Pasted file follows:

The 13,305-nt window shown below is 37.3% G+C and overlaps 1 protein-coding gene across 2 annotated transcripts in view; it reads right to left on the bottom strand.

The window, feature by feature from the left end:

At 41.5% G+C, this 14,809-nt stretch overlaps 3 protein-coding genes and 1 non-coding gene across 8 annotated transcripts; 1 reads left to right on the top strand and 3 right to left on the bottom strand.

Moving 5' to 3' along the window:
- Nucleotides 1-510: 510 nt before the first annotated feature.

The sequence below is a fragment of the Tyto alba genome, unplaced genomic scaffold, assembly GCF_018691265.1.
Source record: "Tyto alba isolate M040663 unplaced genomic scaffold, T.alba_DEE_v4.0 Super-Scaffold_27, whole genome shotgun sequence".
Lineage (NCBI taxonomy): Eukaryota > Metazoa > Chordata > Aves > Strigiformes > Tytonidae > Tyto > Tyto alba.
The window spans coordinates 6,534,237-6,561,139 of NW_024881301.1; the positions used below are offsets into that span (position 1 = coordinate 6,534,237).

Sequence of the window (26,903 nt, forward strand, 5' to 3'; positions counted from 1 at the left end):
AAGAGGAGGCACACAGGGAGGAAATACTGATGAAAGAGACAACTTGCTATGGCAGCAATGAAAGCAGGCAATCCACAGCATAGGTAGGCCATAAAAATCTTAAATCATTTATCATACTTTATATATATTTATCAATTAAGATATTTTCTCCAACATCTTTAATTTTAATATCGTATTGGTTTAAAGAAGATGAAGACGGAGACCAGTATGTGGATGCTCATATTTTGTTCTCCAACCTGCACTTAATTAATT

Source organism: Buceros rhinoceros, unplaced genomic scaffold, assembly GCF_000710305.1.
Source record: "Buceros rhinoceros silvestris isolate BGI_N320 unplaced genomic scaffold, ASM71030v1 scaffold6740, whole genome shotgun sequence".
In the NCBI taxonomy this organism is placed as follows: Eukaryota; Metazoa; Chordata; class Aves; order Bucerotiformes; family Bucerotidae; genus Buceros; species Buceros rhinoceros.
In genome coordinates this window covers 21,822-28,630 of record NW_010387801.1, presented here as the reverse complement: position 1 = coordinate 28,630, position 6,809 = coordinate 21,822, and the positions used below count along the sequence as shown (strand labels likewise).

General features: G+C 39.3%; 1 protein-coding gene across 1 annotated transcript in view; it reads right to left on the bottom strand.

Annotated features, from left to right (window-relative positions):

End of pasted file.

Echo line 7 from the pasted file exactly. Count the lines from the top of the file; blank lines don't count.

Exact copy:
Source record: "Tyto alba isolate M040663 unplaced genomic scaffold, T.alba_DEE_v4.0 Super-Scaffold_27, whole genome shotgun sequence".